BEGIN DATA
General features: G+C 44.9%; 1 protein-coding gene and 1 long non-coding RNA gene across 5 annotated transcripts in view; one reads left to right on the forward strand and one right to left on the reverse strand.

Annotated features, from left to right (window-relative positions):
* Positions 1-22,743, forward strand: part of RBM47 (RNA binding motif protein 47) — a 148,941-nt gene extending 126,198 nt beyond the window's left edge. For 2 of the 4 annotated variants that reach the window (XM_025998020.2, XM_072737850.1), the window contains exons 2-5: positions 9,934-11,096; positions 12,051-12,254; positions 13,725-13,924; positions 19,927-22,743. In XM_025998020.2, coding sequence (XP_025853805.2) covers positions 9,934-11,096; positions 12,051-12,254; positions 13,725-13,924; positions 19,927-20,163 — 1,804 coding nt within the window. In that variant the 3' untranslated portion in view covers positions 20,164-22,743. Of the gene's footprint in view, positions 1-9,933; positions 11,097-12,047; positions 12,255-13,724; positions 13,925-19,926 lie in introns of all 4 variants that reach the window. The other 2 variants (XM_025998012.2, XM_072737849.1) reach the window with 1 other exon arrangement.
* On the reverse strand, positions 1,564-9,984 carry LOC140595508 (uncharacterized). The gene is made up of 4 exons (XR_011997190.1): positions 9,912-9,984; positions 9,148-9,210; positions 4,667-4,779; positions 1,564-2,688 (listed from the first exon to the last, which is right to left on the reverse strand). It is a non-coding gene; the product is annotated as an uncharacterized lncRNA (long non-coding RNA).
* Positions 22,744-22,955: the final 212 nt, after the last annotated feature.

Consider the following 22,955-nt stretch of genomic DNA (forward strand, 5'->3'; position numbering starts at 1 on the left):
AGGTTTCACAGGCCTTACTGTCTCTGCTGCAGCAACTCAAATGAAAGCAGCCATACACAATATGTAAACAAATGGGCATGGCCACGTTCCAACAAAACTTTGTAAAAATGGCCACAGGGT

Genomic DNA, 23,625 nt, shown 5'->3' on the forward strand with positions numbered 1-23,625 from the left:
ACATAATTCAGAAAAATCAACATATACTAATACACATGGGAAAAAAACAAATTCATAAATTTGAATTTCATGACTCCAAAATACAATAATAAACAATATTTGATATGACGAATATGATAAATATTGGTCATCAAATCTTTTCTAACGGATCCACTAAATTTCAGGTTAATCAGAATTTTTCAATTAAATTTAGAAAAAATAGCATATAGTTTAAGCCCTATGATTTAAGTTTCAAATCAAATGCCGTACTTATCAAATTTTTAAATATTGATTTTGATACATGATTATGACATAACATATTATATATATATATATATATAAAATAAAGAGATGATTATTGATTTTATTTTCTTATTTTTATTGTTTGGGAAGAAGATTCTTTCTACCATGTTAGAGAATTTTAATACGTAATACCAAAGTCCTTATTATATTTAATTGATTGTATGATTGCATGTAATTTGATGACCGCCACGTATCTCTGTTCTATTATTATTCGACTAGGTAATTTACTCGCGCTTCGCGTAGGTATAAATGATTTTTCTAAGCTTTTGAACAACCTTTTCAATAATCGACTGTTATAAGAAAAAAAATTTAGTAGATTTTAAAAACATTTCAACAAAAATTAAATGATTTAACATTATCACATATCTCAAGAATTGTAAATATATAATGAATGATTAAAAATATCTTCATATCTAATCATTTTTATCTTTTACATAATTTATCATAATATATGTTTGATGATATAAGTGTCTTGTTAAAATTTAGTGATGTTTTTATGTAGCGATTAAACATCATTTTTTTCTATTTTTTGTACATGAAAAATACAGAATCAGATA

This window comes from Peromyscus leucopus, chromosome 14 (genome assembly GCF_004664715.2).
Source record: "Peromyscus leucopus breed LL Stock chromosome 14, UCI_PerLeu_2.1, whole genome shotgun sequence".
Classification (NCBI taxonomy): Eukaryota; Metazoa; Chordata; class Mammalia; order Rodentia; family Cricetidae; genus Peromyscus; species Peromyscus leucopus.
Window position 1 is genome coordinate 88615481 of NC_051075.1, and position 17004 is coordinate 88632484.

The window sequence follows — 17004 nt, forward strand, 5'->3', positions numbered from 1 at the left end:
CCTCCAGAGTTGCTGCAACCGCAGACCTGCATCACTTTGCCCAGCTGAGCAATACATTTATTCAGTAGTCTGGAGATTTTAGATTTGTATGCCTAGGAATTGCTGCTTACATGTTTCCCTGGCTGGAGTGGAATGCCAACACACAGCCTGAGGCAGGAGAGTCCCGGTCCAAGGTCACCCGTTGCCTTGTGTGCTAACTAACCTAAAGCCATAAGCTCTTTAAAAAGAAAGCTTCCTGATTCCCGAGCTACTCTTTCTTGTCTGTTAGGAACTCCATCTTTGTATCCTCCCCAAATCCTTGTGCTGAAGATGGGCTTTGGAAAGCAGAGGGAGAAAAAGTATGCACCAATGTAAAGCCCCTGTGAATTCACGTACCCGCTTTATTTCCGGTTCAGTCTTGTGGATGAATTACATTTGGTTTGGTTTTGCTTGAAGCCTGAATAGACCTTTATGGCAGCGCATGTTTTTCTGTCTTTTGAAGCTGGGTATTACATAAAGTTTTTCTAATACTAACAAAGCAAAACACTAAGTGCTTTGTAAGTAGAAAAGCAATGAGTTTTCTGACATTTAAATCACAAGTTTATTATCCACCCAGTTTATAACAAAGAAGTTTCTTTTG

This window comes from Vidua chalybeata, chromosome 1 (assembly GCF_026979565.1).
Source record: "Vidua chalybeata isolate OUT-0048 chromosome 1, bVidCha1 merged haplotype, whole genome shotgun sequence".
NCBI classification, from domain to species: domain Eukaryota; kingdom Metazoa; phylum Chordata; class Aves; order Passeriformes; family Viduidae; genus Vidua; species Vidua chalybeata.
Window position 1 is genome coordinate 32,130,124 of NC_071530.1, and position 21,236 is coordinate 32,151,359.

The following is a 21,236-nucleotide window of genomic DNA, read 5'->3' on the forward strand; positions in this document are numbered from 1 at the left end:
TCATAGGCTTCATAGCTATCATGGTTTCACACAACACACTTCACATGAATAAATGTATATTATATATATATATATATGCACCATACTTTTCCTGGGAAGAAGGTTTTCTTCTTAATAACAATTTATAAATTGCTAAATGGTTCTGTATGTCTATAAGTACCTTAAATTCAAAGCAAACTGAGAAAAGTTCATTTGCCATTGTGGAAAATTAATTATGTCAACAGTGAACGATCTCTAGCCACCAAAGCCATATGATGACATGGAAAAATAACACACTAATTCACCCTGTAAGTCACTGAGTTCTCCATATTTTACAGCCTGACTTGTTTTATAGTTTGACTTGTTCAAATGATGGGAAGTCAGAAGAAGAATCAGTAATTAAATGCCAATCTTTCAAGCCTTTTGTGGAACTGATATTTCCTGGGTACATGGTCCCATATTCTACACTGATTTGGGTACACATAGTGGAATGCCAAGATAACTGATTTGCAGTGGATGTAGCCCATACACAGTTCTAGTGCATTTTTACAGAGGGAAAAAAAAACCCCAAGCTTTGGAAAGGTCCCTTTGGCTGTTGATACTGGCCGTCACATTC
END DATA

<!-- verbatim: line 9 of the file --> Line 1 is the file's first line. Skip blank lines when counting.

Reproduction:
ACATAATTCAGAAAAATCAACATATACTAATACACATGGGAAAAAAACAAATTCATAAATTTGAATTTCATGACTCCAAAATACAATAATAAACAATATTTGATATGACGAATATGATAAATATTGGTCATCAAATCTTTTCTAACGGATCCACTAAATTTCAGGTTAATCAGAATTTTTCAATTAAATTTAGAAAAAATAGCATATAGTTTAAGCCCTATGATTTAAGTTTCAAATCAAATGCCGTACTTATCAAATTTTTAAATATTGATTTTGATACATGATTATGACATAACATATTATATATATATATATATATAAAATAAAGAGATGATTATTGATTTTATTTTCTTATTTTTATTGTTTGGGAAGAAGATTCTTTCTACCATGTTAGAGAATTTTAATACGTAATACCAAAGTCCTTATTATATTTAATTGATTGTATGATTGCATGTAATTTGATGACCGCCACGTATCTCTGTTCTATTATTATTCGACTAGGTAATTTACTCGCGCTTCGCGTAGGTATAAATGATTTTTCTAAGCTTTTGAACAACCTTTTCAATAATCGACTGTTATAAGAAAAAAAATTTAGTAGATTTTAAAAACATTTCAACAAAAATTAAATGATTTAACATTATCACATATCTCAAGAATTGTAAATATATAATGAATGATTAAAAATATCTTCATATCTAATCATTTTTATCTTTTACATAATTTATCATAATATATGTTTGATGATATAAGTGTCTTGTTAAAATTTAGTGATGTTTTTATGTAGCGATTAAACATCATTTTTTTCTATTTTTTGTACATGAAAAATACAGAATCAGATA